Actually, it is Jesus Christ who said this and the Pope is reminding us today in his homily:
Staying together was the condition imposed by Jesus to receive the gift of the Holy Spirit; a prerequisite of their harmony was prolonged prayer. In this, we can trace a formidable lesson for any Christian community. At times, it is thought that effective missionary work depends mainly on careful planning and consequent intelligent implementation through concrete commitment. Certainly, the Lord asks for our collaboration, but before any answer we may give, his initiative is necessary: it is his Spirit that is the true protagonist of the Church. The roots of our being and our actions lie in the knowing silence and providence of God.
The images that St Luke uses to indicate the descent of the Holy Spirit – wind and fire – recall Sinai, where God revealed himself to the people of Israel and conceded a covenant with them. (cfr Ex 19:3ff). The feast of Sinai, that Israel used to celebrate 50 days after Easter, was the feast of the Pact. Talking about tongues of fire (cfr Acts 2:3), St Luke wants to represent Pentecost as a new Sinai, as a feast of the new Pact in which the Covenant with Israel is extended to all the peoples of the Earth. The Church has been Catholic and missionary right from the time it was born. The universality of salvation is significantly highlighted by the list of numerous ethnicities of those who heard the first proclamation of the Apostles (cfr Acts 2:9-11).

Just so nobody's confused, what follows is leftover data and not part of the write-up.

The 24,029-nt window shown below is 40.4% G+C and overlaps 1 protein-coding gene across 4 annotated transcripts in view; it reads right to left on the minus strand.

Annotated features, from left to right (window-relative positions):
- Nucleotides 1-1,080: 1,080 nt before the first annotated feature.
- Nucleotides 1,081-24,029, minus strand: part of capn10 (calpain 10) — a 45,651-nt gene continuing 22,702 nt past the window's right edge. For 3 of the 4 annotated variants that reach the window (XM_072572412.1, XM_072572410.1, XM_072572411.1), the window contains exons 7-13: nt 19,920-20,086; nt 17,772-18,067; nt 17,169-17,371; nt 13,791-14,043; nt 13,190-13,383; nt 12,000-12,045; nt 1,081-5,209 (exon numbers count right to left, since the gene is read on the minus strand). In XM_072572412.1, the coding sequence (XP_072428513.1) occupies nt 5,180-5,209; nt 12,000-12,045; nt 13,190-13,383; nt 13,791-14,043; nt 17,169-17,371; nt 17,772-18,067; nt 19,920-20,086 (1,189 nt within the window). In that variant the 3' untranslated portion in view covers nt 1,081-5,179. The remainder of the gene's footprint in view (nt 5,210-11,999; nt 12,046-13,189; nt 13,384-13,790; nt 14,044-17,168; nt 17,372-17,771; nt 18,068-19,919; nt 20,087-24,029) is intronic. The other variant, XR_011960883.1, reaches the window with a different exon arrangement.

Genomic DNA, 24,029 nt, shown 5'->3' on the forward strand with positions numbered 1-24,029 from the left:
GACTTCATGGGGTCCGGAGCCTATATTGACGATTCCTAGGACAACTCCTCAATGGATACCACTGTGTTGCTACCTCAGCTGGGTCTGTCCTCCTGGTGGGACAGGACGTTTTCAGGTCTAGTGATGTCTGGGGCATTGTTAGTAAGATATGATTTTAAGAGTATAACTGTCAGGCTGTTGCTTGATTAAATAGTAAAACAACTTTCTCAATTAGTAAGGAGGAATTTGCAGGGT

The People of God, who found their first configuration on Sinai, have now been enlarged to the extent that they are no longer bound by any borders of race or culture, of space or time. As opposed to what happened with the tower of Babel (cfr Gen. 11:1-9), when men who wanted to build a path to heaven with their own hands, ended up by destroying their own capacity for mutual understanding, in Pentecost, the Spirit, with the gift of tongues, reveals how his presence unites and transforms confusion into communion. The pride and egotism of man always create division and build walls of indifference, of hate and of violence. The Holy Spirit, on the contrary, makes hearts capable of understanding the languages of all, because it re-establishes the bridge of authentic communion between Earth and Heaven. The Holy Spirit is love.
But how to enter into the mystery of the Holy Spirit, how to understand the secret of Love? The pages of today’s Gospel take us today to the Cenacle where, once the last Supper was over, a sense of confusion saddened the Apostles. The reason was that the words of Jesus had raised worrying questions: He talked about hatred of the world for him and his followers, he talked about his mysterious departure and there were many other things yet to be said, but for the time being, the Apostles were not capable of carrying the burden (cfr Jn:16:32). To tackle them, he explains the meaning of his distance: he will leave, but he will return; in the meantime, he will not abandon them, he will not leave them orphans. He will send the Consoler, the Spirit of the Father, and it will be the Spirit who will lead them to understand that the work of Christ is a labour of love: the love of He who has sacrificed himself, the love of the Father who gave him up.